Thanks to humans, the African Wild Dog has almost been completely exterminated over the past hundreds of years. Wild dogs are the most endangered larger predators and mammals in the south of Africa. In northern Africa it is the Ethiopian Wolf that it is the most endangered. There are only about 400 - 500 of them left.
Our goal is to increase the odds of survival in the wild for theses species, by returning young animals from so-called beta groups (animal groups that were separated from other packs), which were born on controlled farms, to their natural habitat.
Momentarily, a pack of 18 dogs are kept on large grounds especially laid out for them by fences, in order to protect them from attacks. Other predators, particularly lions, are the most dangerous enemies to newborn African Wild Dogs. This kind of facility prevents their access. The wild dogs are given food on a regular basis, which ensures the essential dependability of a food source.
Such measures improve reproduction conditions for this species considerably. It is reflected in the increase of mating willingness between alpha animals. In order to prevent incest and genetic flaws that come of it, we work closely with other African Wild Dog projects in Botswana and South Africa. The purpose is to guarantee a natural exchange among pack members as much as possible. So far, our breeding attempts have been a great success. Currently, there is a regularity of 2 litters a year among the 18 dogs, with each litter consisting of two puppies each. The young are later returned to the wild with the help of national park organizations. By putting them in to various national parks we are able to continually increase the population.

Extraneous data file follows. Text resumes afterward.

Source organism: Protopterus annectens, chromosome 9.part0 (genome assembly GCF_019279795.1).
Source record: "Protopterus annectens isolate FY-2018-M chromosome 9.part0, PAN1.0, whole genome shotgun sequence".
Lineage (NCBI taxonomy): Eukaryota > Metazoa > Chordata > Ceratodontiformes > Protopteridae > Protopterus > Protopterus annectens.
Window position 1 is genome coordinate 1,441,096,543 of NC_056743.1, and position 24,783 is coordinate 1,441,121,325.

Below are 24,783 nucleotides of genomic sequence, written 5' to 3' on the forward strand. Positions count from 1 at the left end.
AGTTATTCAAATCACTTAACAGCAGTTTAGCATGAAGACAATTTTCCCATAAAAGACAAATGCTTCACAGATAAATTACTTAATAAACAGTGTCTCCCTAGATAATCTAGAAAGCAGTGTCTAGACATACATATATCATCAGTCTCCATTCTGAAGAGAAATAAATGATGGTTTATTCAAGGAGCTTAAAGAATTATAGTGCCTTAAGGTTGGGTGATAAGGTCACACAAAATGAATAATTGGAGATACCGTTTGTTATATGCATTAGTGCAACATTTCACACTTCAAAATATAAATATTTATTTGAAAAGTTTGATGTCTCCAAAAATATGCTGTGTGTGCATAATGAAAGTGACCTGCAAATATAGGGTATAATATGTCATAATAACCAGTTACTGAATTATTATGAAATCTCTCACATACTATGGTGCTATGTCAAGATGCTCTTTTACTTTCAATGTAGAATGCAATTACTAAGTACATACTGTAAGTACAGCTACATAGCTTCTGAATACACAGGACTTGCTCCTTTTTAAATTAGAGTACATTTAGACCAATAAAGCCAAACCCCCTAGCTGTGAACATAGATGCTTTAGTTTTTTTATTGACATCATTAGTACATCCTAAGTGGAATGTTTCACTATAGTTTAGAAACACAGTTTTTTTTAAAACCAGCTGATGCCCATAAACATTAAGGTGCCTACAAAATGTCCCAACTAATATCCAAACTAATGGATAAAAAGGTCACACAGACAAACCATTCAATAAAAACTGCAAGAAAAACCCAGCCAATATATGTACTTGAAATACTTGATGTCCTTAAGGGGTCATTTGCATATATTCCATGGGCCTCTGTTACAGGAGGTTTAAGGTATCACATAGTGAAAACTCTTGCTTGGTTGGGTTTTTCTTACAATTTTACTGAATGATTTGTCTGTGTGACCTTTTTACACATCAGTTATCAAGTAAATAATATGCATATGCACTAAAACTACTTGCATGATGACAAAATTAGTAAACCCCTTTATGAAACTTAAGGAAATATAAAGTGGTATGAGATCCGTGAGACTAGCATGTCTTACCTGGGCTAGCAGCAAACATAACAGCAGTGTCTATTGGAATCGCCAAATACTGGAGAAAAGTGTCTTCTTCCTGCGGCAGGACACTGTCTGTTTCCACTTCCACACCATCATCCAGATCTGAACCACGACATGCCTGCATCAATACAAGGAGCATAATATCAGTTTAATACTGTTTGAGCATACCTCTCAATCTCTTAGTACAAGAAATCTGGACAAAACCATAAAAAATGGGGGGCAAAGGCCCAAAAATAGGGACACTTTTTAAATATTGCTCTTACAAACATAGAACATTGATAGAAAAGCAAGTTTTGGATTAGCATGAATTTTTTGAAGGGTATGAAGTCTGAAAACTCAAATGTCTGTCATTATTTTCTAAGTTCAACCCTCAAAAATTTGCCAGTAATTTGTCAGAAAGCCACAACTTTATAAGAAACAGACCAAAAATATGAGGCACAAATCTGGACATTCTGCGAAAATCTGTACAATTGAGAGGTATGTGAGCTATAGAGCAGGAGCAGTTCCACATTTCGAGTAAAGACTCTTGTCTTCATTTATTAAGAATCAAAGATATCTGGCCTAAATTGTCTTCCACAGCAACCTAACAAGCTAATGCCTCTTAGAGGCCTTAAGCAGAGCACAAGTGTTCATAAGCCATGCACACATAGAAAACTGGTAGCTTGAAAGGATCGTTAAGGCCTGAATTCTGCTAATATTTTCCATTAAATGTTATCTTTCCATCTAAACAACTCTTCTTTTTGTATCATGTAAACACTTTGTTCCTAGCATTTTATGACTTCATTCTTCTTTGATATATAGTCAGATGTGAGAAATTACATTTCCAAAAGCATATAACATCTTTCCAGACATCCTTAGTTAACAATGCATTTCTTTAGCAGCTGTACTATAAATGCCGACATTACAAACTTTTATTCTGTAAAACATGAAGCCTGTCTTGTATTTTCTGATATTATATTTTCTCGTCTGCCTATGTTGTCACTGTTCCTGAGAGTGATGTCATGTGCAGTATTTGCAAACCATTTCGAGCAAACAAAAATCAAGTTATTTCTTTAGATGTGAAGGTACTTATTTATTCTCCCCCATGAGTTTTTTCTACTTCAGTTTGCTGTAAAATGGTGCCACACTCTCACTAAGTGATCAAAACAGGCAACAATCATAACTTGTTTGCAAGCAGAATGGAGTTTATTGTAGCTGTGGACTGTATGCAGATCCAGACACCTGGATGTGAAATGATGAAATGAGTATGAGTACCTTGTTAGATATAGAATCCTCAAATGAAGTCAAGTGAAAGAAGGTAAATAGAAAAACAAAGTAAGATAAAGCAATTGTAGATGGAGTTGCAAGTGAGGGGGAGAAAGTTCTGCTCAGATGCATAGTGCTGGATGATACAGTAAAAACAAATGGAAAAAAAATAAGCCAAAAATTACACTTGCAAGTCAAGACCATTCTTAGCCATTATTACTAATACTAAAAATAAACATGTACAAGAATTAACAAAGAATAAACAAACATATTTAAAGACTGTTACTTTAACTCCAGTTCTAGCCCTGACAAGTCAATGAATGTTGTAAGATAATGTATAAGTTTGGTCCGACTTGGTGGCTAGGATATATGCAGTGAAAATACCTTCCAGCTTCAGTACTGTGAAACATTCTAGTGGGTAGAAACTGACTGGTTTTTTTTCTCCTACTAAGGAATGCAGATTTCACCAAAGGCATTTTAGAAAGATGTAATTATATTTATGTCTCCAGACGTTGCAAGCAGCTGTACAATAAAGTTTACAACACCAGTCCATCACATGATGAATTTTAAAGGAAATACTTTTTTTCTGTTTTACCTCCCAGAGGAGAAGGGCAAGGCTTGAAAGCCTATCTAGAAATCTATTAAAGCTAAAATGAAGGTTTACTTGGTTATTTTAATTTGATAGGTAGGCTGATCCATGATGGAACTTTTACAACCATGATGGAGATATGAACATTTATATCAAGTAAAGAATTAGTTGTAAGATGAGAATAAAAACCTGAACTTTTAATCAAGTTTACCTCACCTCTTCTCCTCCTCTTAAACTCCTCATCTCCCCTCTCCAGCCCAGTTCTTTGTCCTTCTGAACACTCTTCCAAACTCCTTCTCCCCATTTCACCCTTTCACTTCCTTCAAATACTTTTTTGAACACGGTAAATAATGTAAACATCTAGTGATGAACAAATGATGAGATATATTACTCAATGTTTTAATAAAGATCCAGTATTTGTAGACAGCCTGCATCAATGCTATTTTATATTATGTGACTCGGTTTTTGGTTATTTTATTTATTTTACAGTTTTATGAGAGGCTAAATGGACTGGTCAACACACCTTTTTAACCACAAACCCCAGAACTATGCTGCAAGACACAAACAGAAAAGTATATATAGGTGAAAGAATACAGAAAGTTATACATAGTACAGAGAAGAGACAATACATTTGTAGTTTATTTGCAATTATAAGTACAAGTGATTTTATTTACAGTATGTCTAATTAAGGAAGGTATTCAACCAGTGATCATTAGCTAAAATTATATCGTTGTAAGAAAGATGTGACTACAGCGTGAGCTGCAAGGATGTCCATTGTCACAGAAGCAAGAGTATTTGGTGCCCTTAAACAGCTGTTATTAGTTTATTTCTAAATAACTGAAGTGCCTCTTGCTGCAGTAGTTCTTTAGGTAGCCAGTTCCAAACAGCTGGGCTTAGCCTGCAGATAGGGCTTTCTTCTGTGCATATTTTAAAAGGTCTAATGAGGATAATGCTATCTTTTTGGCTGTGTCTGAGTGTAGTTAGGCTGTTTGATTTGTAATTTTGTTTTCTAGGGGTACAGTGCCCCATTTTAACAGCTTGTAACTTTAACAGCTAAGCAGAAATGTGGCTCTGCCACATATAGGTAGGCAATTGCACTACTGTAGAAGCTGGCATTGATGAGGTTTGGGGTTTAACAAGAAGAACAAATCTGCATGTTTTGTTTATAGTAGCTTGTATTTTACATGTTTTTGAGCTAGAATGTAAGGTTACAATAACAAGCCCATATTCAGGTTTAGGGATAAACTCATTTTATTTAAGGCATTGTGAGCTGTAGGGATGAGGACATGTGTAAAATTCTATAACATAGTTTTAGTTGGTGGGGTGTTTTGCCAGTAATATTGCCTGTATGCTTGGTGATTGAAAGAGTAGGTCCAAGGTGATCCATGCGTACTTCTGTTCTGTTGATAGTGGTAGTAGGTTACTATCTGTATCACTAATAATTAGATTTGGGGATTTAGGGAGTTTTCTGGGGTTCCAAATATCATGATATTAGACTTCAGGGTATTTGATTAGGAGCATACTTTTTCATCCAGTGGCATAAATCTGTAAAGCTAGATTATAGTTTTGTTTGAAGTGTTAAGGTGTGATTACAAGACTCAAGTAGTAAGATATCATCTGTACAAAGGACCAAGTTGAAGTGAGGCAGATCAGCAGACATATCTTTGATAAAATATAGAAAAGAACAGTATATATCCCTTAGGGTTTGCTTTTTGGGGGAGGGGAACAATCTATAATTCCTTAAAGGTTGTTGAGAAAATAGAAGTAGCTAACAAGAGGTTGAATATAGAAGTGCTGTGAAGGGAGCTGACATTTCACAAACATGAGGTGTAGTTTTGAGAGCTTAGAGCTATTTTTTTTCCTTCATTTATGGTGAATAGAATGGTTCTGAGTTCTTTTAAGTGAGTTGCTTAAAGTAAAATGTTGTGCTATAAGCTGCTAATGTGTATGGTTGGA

The milestone of this project is to settle a further pack on our grounds until 2010, so we can increase the reintroduction. The rate should be around 20% = 10 of the already existing animals and 10% = 5 newborns.
Willie de Graaf, founder of the Kalahari-Predator-Conservation Project, is responsible for this project. Willie works intensively with national park officials and other wild-dog projects. He has life long experience in handling wild dogs.